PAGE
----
Sensory and emotional regulation refers to the extent to which an individual can flexibly modify his or her level of arousal or response to function effectively in the environment”

The Standards Report identified three categories of treatments: Established, Emerging and Unestablished.  Complete definitions of these interventions can be obtained in the report.
These treatments ranked in the Established level, indicating sufficient, high quality evidence of improvement in target behaviors for individuals with ASD. However, this does not mean that all individuals will benefit equally from these interventions:

* Antecedent Package {99 studies}
* Behavioral Package {231 studies}
* Comprehensive Behavioral Treatment for Young Children {22 studies}
* Joint Attention Intervention {6 studies}
* Modeling {50 studies}
* Naturalistic Teaching Strategies {32 studies}
* Pivotal Response Treatment {14 studies}
* Peer Training Package {33 studies}
* Schedules {12 studies}
* Self-management {21 studies}
* Story-based Intervention Package {21 studies}

The following treatments were placed in the Emerging level. Emerging Treatments are those for which one or more studies suggest the intervention may produce favorable outcomes, but additional evidence is needed of their effectiveness.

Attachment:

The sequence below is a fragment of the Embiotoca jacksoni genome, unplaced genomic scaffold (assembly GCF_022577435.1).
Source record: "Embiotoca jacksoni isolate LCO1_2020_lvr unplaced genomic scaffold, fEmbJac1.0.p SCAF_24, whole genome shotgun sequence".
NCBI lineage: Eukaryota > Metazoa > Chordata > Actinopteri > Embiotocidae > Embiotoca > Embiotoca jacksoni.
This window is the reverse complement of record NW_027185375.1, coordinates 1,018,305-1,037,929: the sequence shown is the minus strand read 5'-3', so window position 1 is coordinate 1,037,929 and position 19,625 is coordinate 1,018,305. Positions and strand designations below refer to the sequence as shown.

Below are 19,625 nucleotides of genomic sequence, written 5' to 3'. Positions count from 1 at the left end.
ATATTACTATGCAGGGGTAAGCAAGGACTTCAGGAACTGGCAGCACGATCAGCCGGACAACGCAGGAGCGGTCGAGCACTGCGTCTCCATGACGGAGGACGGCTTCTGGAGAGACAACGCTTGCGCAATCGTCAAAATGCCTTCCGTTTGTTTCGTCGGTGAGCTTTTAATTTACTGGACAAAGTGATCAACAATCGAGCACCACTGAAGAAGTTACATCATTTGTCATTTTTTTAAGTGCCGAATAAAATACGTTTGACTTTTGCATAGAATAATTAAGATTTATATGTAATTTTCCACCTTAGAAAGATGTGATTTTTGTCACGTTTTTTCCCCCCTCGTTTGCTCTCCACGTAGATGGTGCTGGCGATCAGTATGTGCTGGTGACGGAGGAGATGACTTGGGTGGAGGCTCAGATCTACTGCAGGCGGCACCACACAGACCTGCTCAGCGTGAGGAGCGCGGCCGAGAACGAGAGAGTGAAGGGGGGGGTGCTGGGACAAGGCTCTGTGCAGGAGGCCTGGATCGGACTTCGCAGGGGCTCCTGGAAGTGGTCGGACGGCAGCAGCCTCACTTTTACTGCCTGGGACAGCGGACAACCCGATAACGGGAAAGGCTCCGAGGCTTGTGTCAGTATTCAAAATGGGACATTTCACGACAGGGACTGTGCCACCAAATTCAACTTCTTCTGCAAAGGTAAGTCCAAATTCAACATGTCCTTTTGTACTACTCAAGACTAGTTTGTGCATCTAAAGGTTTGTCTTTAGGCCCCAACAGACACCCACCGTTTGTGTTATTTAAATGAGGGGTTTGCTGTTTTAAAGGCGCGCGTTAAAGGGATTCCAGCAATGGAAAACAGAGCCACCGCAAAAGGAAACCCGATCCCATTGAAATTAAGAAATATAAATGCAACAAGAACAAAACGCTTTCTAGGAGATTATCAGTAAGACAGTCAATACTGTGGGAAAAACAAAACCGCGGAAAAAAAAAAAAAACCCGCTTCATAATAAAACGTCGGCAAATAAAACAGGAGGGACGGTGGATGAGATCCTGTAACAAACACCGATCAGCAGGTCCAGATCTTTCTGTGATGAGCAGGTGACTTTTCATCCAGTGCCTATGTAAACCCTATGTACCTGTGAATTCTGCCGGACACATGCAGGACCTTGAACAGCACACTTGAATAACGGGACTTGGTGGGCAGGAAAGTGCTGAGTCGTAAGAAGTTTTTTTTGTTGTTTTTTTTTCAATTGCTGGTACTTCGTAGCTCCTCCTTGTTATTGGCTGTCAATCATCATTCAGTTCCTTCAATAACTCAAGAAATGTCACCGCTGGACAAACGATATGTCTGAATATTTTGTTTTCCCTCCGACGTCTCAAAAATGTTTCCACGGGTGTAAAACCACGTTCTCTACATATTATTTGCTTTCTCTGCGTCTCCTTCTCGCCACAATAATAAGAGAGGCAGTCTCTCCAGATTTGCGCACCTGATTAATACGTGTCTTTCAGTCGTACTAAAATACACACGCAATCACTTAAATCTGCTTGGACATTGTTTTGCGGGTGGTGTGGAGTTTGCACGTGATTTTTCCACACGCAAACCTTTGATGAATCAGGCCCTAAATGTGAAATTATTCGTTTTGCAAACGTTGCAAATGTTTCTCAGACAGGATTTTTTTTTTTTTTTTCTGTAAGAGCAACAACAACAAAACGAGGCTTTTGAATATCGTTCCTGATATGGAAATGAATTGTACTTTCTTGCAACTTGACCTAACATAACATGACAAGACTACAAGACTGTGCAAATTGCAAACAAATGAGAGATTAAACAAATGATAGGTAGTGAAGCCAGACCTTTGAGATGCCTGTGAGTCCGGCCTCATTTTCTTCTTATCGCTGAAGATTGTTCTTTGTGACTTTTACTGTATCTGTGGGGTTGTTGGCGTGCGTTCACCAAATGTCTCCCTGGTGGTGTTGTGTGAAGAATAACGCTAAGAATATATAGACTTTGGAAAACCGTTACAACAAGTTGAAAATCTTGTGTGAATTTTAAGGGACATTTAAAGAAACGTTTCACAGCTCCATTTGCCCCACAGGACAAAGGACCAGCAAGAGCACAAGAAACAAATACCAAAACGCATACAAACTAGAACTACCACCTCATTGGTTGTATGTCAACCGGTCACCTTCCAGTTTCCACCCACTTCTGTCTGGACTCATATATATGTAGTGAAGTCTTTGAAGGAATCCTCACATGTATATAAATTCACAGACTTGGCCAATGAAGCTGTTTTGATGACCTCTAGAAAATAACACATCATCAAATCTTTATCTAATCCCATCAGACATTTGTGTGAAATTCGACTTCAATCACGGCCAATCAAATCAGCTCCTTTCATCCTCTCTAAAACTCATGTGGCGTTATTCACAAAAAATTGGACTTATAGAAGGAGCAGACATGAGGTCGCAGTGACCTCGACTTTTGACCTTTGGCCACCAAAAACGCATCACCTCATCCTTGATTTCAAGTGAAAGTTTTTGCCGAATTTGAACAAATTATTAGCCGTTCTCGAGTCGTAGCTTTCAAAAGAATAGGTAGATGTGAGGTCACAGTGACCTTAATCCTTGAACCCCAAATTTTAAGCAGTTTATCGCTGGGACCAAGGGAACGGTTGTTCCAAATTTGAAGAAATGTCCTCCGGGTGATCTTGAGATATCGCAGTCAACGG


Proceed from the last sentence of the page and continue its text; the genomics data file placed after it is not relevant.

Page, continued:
* Augmentative and Alternative Communication Device {14 studies}
* Cognitive Behavioral Intervention Package {3 studies}
* Developmental Relationship-based Treatment {7 studies}
* Exercise {4 studies}
* Exposure Package {4 studies}
* Imitation-based Interaction {6 studies}
* Initiation Training {7 studies}
* Language Training (Production) {13 studies}
* Language Training (Production & Understanding) {7 studies}
* Massage/Touch Therapy {2 studies}
* Multi-component Package {10 studies}
* Music Therapy {6 studies}
* Peer-mediated Instructional Arrangement {11 studies}
* Picture Exchange Communication System {13 studies}
* Reductive Package {33 studies}
* Scripting {6 studies}
* Sign Instruction {11 studies}
* Social Communication Intervention {5 studies}
* Social Skills Package {16 studies}
* Structured Teaching {4 studies}
* Technology-based Treatment {19 studies}
* Theory of Mind Training {4 studies}

The following treatments fell into the Unestablished level of evidence, indicating insufficient evidence of improvement (this may simply mean that controlled studies were not available, and does not indicate proof of ineffectiveness):

* Traditional Academic Teaching {10 studies}